Having problems getting the right exposure times?
Stencil not washing out?
Stencil too easily losing definition?
Experiencing stencil breakdown whilst printing?
There can be lots of reasons for these problems so we have compiled a simple troubleshooting guide which might help you. It won’t solve every problem but hopefully will point you in the right direction.
|Problem||Possible reason and remedy|
|Image will not washout||Are you using the right level of water pressure? You can use a power hose using light to medium pressure. Normal tap pressure is not enough. If using a pressure washer, is set it to its lowest setting?
How opaque is the film positive? Hold it up to the light. If it is letting light pass through then the emulsion will start to harden making washout difficult. Make sure your film positive printer is set to the darkest settings, you can print out 2 copies of the film positive and stick them together. You can also use a density spray if printing Film Positives on a laser printer.
Has the emulsion gone past its shelf life? Write the date on the label when sensitising – it may save a lot of time and frustration.
Screen maybe over exposed. Check your exposure timings – you can use an exposure calculator to determine the right timings / settings for your exposure unit
Make sure when drying the screen after coating that you don’t overheat it. Temperature needs to be kept below 40c.
|Not all of the image washes out or washes out easily||Screen likely to be under exposed other tell-tale signs include:
If the water runoff is heavily emulsion coloured when washing out and if the emulsion feels slippery and soft.
· Check your exposure timings – you can use an exposure calculator to determine the right timings / settings for your exposure unit
Check for uneven contact between the positive film and screen when exposing. Check the vacuum is working correctly / or glass & weights are in place.
Could be uneven coating of emulsion on the screen. Check the tension of the screen – if it is loose you will not get an even coating of emulsion. Maybe time to get the screen re-stretched.
Only use light to medium water pressure – too much pressure can remove the artwork inadvertently, resist the temptation to give the artwork a blast with the power washer on anything but light setting. After initially wetting the screen on both sides, washout from the print side only with just a final rinse on the squeegee side.
Make sure that the emulsion has been sensitised correctly, the sensitizer powder must be completely dissolved – maybe consider a pre-sensitized emulsion such as Ulano Proclaim EC.
Always degrease the screen before coating with emulsion it helps the emulsion adhere to the mesh as well reducing the chance of pinholes and fish eyes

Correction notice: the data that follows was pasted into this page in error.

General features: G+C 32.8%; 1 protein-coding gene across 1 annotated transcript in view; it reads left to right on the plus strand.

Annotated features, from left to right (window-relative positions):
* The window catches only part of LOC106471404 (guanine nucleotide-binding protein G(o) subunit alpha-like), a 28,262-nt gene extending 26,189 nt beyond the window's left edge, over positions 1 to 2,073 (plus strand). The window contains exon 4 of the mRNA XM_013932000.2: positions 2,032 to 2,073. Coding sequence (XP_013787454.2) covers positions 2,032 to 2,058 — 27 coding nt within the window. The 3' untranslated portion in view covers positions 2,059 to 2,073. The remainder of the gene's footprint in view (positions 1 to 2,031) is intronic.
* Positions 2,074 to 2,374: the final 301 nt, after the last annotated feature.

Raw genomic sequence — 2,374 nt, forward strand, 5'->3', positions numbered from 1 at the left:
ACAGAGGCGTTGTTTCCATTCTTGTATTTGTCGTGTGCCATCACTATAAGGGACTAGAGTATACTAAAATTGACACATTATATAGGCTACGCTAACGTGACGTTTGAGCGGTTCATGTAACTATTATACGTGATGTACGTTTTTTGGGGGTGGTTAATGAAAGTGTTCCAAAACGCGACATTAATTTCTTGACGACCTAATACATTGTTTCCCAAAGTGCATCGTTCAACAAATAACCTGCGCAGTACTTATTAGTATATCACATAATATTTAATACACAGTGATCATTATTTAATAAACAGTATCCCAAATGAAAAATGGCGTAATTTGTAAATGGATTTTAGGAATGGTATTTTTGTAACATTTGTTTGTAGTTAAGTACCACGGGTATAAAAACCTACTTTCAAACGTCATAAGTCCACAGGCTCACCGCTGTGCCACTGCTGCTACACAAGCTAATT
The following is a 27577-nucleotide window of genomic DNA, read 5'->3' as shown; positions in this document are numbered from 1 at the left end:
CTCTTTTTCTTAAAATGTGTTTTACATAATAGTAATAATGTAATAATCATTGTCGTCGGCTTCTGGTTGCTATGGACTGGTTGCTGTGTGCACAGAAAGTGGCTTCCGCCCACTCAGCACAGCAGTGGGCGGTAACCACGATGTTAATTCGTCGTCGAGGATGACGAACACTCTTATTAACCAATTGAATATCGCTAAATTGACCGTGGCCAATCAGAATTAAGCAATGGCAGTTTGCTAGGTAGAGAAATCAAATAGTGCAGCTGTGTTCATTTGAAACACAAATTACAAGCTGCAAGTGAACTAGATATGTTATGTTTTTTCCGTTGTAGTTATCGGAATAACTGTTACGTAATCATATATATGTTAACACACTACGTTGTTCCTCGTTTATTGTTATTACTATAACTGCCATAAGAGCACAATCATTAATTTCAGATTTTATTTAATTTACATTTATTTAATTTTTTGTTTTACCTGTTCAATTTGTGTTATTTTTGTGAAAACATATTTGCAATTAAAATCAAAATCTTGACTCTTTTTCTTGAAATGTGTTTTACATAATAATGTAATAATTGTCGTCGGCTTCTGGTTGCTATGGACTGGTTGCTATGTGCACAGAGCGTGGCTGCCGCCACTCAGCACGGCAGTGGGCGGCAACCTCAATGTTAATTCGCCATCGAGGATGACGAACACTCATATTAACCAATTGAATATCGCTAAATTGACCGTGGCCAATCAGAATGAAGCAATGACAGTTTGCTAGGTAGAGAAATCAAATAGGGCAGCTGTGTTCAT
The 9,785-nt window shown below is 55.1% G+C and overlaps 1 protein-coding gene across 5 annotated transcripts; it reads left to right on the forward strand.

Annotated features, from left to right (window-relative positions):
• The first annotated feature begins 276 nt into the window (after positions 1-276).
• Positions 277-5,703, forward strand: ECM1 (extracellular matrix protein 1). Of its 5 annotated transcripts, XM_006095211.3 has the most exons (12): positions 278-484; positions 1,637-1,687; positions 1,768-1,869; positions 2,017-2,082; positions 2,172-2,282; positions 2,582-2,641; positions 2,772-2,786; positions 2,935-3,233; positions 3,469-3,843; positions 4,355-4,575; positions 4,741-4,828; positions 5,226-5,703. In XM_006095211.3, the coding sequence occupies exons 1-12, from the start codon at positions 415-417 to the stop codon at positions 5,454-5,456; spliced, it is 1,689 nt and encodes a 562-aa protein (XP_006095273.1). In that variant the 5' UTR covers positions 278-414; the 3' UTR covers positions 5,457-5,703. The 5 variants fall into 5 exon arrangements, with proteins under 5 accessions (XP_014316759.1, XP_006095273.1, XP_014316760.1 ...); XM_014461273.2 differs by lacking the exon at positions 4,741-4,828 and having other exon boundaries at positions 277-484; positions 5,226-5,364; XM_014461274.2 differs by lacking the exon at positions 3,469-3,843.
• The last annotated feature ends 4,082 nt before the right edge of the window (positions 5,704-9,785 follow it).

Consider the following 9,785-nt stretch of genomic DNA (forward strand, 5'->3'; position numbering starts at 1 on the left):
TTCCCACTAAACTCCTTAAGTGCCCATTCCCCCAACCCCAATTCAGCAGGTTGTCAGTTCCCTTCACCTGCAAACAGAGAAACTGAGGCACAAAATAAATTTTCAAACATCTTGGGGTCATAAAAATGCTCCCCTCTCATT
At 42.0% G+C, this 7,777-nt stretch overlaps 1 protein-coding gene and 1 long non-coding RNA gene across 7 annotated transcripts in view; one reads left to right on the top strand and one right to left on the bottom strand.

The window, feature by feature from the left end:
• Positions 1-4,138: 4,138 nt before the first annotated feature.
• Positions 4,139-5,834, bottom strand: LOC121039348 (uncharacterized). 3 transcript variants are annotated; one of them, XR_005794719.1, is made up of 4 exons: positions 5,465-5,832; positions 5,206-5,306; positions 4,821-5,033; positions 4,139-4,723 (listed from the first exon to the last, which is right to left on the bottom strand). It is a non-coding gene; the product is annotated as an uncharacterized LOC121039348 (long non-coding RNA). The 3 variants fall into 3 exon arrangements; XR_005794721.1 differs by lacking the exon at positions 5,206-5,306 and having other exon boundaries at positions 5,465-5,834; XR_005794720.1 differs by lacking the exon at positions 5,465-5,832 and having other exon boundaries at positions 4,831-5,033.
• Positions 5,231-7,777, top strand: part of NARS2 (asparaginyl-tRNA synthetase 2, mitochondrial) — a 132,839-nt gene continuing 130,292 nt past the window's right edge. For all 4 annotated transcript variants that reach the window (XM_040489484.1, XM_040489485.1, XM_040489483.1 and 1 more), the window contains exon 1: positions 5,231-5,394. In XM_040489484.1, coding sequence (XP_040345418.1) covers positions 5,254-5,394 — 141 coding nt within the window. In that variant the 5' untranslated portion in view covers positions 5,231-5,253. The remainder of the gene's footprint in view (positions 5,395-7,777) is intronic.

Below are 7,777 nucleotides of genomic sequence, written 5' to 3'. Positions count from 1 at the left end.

|Stencil washed out but ink won’t go through part of it when printing||Check your exposure timings as the screen is likely to be underexposed – you can use an exposure calculator to determine the right timings / settings for your exposure unit
Make sure that the emulsion is thoroughly washed out as the emulsion can run into the stencil on the squeegee side blocking the artwork. Sometimes you can clean it out with a damp cloth (luck is involved – so best to get the exposure timing and washout right)
Stencil not dried properly after washing out – you can’t beat a drying cabinet (either manufacturer or homemade). Always inspect the stencil in the light to make sure no moisture remains.
Before exposing make sure that the screen is completely dry, the emulsion should be the same ambient temperature of the drying room. If the emulsion is cooler it still has some water content.
|Fish Eyes||Normally caused by contamination so make sure you have degreased your screen thoroughly and that your workspace is clean. Also check that the exposure unit glass is clean and that there is no contamination on the film positive.
Check that the coating trough is clean, dust free and that the edge is completely clean (make sure there is no evidence of the old emulsion on the coating trough).
When coating the screen, move the trough steadily and with purpose. If you coat too fast the emulsion won’t adhere to the screen correctly. Conversely if you coat too slow and the coating may be too thick.
Fish Eyes can also occur during printing if there is an issue with the emulsion e.g. over its shelf life
|Pinholes||Similar to Fish Eyes – watch out for contamination on the mesh so make sure you degrease screens.
Dirty glass on the exposure unit is often a culprit, or contaminated film positives.
Make sure that there are no air bubbles in the emulsion when coating – when sensitizing emulsion leave it at least for a couple of hours (ideally leave overnight) before using it to allow the air to escape.
Don’t coat too fast – allow the emulsion to adhere and fill the mesh aperture
Top Tip – Useful tools
Chromaline Exposure Calculator
Chromalie exposure calculator eliminates miscalculated exposure time with three kinds of quality checks. An easy, user friendly tool for the novice and the advanced screen maker.
Designed to help determine correct exposure time, print quality check and halftone tests.
Maybe the best investment you make!
One thought on “Exposing yourself!”
Pingback: Simple Guide to screen printing – SISS Ltd
Comments are closed.